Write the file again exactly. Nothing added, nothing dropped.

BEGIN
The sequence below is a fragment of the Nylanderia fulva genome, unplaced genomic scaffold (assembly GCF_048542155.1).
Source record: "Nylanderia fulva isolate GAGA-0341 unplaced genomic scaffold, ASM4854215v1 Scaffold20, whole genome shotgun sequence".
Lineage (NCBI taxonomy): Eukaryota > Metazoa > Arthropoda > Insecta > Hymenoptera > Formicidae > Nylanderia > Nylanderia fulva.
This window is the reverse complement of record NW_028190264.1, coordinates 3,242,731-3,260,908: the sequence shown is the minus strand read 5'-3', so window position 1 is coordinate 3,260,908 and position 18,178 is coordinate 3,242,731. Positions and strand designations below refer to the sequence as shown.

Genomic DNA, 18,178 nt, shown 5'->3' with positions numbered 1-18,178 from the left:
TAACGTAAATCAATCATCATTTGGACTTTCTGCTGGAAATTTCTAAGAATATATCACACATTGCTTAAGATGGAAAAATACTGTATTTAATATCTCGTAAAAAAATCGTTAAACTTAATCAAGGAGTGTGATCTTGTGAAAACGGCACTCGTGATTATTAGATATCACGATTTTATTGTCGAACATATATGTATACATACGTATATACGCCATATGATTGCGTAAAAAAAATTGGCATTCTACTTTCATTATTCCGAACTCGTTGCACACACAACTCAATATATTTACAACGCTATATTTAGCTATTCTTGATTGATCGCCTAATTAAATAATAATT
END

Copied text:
The sequence below is a fragment of the Nylanderia fulva genome, unplaced genomic scaffold (assembly GCF_048542155.1).
Source record: "Nylanderia fulva isolate GAGA-0341 unplaced genomic scaffold, ASM4854215v1 Scaffold20, whole genome shotgun sequence".
Lineage (NCBI taxonomy): Eukaryota > Metazoa > Arthropoda > Insecta > Hymenoptera > Formicidae > Nylanderia > Nylanderia fulva.
This window is the reverse complement of record NW_028190264.1, coordinates 3,242,731-3,260,908: the sequence shown is the minus strand read 5'-3', so window position 1 is coordinate 3,260,908 and position 18,178 is coordinate 3,242,731. Positions and strand designations below refer to the sequence as shown.

Genomic DNA, 18,178 nt, shown 5'->3' with positions numbered 1-18,178 from the left:
TAACGTAAATCAATCATCATTTGGACTTTCTGCTGGAAATTTCTAAGAATATATCACACATTGCTTAAGATGGAAAAATACTGTATTTAATATCTCGTAAAAAAATCGTTAAACTTAATCAAGGAGTGTGATCTTGTGAAAACGGCACTCGTGATTATTAGATATCACGATTTTATTGTCGAACATATATGTATACATACGTATATACGCCATATGATTGCGTAAAAAAAATTGGCATTCTACTTTCATTATTCCGAACTCGTTGCACACACAACTCAATATATTTACAACGCTATATTTAGCTATTCTTGATTGATCGCCTAATTAAATAATAATT